Using the same recipe as the aphid spray, apply to the leaves and stems of your roses at the start of the season and then in regular intervals. Make sure to spray preventatively, as it won’t control or get rid of Black Spot once it has already settled in.
Tomato Leaf Pesto
Onto the recipes for tomato leaves, we start with the most popular use – pesto.
Tomato leaves have an earthy taste with a slight bitterness and spice that works well in pesto. It also allows you to use a lot of your harvest at once, making a delicious spread that will last up to 5 days in the fridge.
Riverford Organic Farmers in the UK have a flavor-packed recipe for tomato leaf pesto. You can also watch their video below for a full explanation of the process:
Tomato Infused Olive Oil
Infused oils are all the rage at the moment. Luckily for gardeners, making infused olive oil is incredibly easy and doesn’t come with the high price tag you’ll find in grocery stores. Tomato leaves are one of the many things you can infuse in olive oil, imparting an earthy and slightly tomato-like taste to the oil.
To infuse, you can simply pop some leaves in a bottle of olive oil and leaves for a few weeks. If you want a more intense flavor, blend the tomato leaves and add to olive oil on low heat. Once the oil begins to bubble, remove it from the heat and leave it to cool. Strain using a cloth into a bottle and seal for later use.
This infused olive oil is great for freshly cooked bread or adding an extra tomato punch to fresh pizzas.
Garnish For Stews
The pungent flavor of tomato leaves is a wonderful addition to meaty dishes like stews. Similar in use to other earthy herbs like rosemary, the leaves can be dried and sprinkled in to increase the depth of flavor.
Meredith at Rural Sprout has an easy guide to drying herbs from home. These methods can also be used for tomato leaves, or you can chop them finely and toss them into the stews fresh.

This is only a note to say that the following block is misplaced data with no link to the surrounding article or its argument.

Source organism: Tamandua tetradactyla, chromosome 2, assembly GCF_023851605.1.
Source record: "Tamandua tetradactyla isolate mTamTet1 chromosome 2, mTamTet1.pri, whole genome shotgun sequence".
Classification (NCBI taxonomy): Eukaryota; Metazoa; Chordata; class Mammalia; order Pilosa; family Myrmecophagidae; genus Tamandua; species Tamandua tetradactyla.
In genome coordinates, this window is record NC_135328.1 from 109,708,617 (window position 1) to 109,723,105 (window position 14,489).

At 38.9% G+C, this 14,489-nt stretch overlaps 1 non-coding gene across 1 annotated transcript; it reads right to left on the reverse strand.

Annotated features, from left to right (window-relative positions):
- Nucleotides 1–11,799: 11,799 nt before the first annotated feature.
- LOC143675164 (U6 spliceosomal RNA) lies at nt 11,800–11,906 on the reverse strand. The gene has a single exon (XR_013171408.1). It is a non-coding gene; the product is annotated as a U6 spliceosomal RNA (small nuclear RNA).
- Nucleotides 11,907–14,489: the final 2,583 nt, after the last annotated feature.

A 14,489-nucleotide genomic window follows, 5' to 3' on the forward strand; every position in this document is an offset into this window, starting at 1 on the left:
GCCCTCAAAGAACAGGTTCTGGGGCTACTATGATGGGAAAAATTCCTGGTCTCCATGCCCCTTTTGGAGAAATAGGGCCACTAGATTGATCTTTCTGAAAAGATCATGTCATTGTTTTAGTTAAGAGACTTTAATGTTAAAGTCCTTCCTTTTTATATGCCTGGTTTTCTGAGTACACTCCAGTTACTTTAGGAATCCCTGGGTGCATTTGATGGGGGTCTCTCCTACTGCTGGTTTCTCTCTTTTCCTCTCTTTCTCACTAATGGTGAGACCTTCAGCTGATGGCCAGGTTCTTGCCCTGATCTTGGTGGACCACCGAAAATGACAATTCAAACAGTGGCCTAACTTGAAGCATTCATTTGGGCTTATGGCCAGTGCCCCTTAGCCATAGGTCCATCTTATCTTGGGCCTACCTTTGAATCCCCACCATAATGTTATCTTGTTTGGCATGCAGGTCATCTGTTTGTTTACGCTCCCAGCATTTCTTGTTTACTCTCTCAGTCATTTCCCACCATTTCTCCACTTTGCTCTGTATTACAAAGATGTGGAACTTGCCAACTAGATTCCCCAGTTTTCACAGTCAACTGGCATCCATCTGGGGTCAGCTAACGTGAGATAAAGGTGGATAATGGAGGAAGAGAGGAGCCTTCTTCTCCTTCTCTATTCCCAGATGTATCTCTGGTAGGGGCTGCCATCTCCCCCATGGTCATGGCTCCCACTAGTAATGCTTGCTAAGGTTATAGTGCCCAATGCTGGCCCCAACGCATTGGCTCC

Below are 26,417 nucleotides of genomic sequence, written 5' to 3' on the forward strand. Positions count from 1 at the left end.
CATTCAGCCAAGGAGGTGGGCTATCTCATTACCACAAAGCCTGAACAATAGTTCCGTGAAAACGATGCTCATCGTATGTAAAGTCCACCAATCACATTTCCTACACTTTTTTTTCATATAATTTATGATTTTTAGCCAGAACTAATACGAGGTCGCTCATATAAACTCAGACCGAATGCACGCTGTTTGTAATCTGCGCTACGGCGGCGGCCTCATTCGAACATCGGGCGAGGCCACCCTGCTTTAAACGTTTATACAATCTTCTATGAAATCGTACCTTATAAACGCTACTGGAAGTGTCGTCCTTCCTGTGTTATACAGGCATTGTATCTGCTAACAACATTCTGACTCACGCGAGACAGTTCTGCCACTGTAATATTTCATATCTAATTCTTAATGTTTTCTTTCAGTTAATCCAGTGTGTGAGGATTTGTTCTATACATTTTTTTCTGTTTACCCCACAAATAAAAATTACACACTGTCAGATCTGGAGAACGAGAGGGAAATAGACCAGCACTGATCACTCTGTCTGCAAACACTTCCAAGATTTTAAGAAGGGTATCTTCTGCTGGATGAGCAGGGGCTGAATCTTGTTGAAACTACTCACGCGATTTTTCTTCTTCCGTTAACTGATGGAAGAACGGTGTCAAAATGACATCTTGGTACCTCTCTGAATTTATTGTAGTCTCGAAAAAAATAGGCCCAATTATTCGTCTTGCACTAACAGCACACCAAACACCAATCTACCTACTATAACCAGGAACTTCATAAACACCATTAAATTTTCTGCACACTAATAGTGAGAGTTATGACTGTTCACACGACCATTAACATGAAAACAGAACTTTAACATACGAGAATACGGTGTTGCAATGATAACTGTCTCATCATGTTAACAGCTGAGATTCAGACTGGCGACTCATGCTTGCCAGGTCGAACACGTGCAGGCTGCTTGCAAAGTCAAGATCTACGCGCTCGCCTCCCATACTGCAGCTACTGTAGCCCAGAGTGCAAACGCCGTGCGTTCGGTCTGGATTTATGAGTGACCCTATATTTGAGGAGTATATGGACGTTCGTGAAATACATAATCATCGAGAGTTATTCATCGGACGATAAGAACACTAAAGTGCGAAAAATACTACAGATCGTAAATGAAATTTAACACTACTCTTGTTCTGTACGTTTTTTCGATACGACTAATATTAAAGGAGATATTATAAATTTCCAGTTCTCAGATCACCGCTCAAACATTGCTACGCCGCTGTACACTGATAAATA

Tomato Leaf Pasta
Nothing beats a bowl of fresh, homemade and hand-rolled pasta. The flavors and texture simply don’t compare to the store-bought stuff. Add a handful of tomato leaves to that recipe, top with freshly roasted tomato sauce, and you have a dinnertime winner.
Vanessa Miles from The Hungry Chook has a delicious (and very visually satisfying) recipe you can find here.
Tomato Leaf and Mint Sauce
Tomato sauce is a staple in any household. Whether you use it in pasta, on bread, or as a dip for other delicious snacks, it always adds a wonderfully sweet and acidic dimension to any dish.
To make homemade tomato sauce taste even more like tomatoes, you can add a couple of fresh tomato leaves, offset by the fresh flavors of mint leaves.
Try this delicious recipe from Garden Betty that can be used straight away, kept in the fridge for up to two weeks, or frozen for later use.
Tomato Leaf Tea
For all the tea lovers out there that like to dry their own leaves and make interesting and unique combinations, consider adding dried tomato leaves to your repertoire. Although not a common use, it is possible to make tea from the leaves of a tomato plant, used either fresh or dried.
According to Lakisha from Saving Greens Homestead, the taste is far more subtle than the pungent smell of the plant would imply. You can see how to make tomato leaf tea in the video below:
Tomato leaf tea has a pleasant earthiness to it, much like teas of other leafy greens.
Tomato leaves may not be the first thing you reach for in the garden or kitchen, but their unique compounds and interesting flavors have a number of uses that will make them indispensable in your home.